2) Freedom of parents to select schools: It is necessary that parents enjoy true freedom in selecting schools; the Christian faithful must therefore be concerned that civil society acknowledge this freedom for parents and also safeguard it with its resources in accord with distributive justice (c.797). The State has the duty to give juridic protection for the effective exercise of this right—e.g., providing the sufficient financial assistance to private schools (Catholic or otherwise) to make it economically feasible for all families to send their children to those schools that they reasonably choose, so that private schools do not become too expensive due to lack of state support for the cost of education.


            3) Right-duty of the Church to safeguard the parental right to give their children a Catholic education: If schools imparting an education imbued with the Christian spirit are not available, the diocesan bishop is to see to it that they are established (c.802, §1).

 b. Canonical regulation of Catholic Schools

1) General regulatory competence of local Ordinary: The diocesan bishop is competent to issue prescriptions dealing with the general regulation of Catholic schools; such prescriptions are also operative for those schools which are directed by religious, with due regard for their autonomy regarding the internal management of their schools (c.806, §1 in fine).

2) Oversight function of the Local Ordinary: The diocesan bishop has the right of vigilance over and visitation of the Catholic schools located in his territory, even those schools which have been established or are being directed by members of religious institutes (c.806, §1). The Code stipulates the extent of this oversight function to include the following:

  1. a) Academic standards: The directors of Catholic schools, under the vigilance of the local ordinary, are to see to it that the instruction given in them is at least as academically distinguished as that given in the other schools of the region (c.806, §2).
  2. b) Appointment and tenure of religion teachers: For his own diocese the local Ordinary has the right to name or approve teachers of religion and likewise to remove or to demand that they be removed if it is required for reasons of religion or morals (c.805). He should be concerned that those who are assigned as religion teachers in schools, even in non-Catholic ones, be outstanding for their correct doctrine, their witness of Christian living and their pedagogical skill (c.804, §2).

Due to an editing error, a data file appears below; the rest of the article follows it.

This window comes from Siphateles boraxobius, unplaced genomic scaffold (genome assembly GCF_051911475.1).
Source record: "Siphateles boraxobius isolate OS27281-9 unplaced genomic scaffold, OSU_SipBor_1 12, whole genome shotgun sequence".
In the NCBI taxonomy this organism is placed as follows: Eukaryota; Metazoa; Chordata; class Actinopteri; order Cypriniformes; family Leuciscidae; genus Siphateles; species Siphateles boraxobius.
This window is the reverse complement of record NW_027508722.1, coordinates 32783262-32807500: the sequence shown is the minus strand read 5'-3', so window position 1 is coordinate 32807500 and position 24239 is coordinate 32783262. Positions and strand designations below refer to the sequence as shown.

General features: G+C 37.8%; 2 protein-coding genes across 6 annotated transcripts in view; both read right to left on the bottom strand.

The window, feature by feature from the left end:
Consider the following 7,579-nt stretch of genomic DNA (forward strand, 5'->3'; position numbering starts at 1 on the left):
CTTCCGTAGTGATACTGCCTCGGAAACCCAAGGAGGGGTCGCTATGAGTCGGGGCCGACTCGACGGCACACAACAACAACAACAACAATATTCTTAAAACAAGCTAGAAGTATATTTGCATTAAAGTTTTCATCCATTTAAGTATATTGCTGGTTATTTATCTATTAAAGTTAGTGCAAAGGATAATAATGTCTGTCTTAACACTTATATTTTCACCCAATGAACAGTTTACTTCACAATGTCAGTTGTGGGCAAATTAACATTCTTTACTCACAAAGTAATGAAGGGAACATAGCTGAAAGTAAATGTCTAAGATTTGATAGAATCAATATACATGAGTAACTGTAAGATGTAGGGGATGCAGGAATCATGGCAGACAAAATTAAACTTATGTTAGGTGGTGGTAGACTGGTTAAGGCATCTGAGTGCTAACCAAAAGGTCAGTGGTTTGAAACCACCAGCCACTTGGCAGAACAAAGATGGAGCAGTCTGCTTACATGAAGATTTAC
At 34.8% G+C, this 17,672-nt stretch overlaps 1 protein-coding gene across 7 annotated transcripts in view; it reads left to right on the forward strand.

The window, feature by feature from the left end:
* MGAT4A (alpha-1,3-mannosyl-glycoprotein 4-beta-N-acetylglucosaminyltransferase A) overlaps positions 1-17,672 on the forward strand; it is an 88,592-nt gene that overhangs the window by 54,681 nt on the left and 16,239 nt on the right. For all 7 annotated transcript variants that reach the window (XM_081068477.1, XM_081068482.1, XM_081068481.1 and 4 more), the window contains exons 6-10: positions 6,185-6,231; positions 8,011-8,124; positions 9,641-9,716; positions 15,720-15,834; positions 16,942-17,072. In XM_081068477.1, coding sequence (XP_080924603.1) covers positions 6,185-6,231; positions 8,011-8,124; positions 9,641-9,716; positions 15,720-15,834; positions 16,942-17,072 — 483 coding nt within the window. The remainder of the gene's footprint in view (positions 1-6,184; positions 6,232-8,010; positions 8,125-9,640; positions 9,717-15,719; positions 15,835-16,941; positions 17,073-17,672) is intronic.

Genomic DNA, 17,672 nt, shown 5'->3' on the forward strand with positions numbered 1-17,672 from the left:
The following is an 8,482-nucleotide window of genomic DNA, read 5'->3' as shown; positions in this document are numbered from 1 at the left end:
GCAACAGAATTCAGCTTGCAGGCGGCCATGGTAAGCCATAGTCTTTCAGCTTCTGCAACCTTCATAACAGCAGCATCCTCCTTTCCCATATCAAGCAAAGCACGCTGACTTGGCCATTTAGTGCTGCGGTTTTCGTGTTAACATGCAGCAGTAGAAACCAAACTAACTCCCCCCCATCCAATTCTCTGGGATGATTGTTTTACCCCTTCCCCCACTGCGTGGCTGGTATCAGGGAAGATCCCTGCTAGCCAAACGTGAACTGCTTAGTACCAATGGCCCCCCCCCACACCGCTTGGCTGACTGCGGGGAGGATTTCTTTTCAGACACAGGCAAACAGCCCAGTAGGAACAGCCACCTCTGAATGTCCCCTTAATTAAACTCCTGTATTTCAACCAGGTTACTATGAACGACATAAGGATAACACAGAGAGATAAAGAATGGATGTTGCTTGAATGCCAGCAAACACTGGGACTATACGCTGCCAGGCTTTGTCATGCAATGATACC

c. Vigilance over Catholic education in non-Catholic schools

In public schools and those private schools under the free initiative of the faithful, the oversight function of the ecclesiastical authority is reduced to a desideratum in the Code: The local Ordinary should be concerned that those who are assigned as religion teachers…be outstanding for their correct doctrine, their witness of Christian living and their pedagogical skill (c.804, §2).  Among the possible concretizations of this desire could be:

1) Ecclesiastical certificate of aptitude for religious instruction – which the competent ecclesiastical authority could expedite for those who meet the requirements of c.804, §2.

2) Diploma for religion teachers– which could be acquired by taking an ecclesiastically approved course in basic Christian doctrine in an ecclesiastically approved educational institution.

3) Church-State agreements–either at a local level or national level (through concordat between the State and the Holy See)–regulating this matter.  [To be continued.]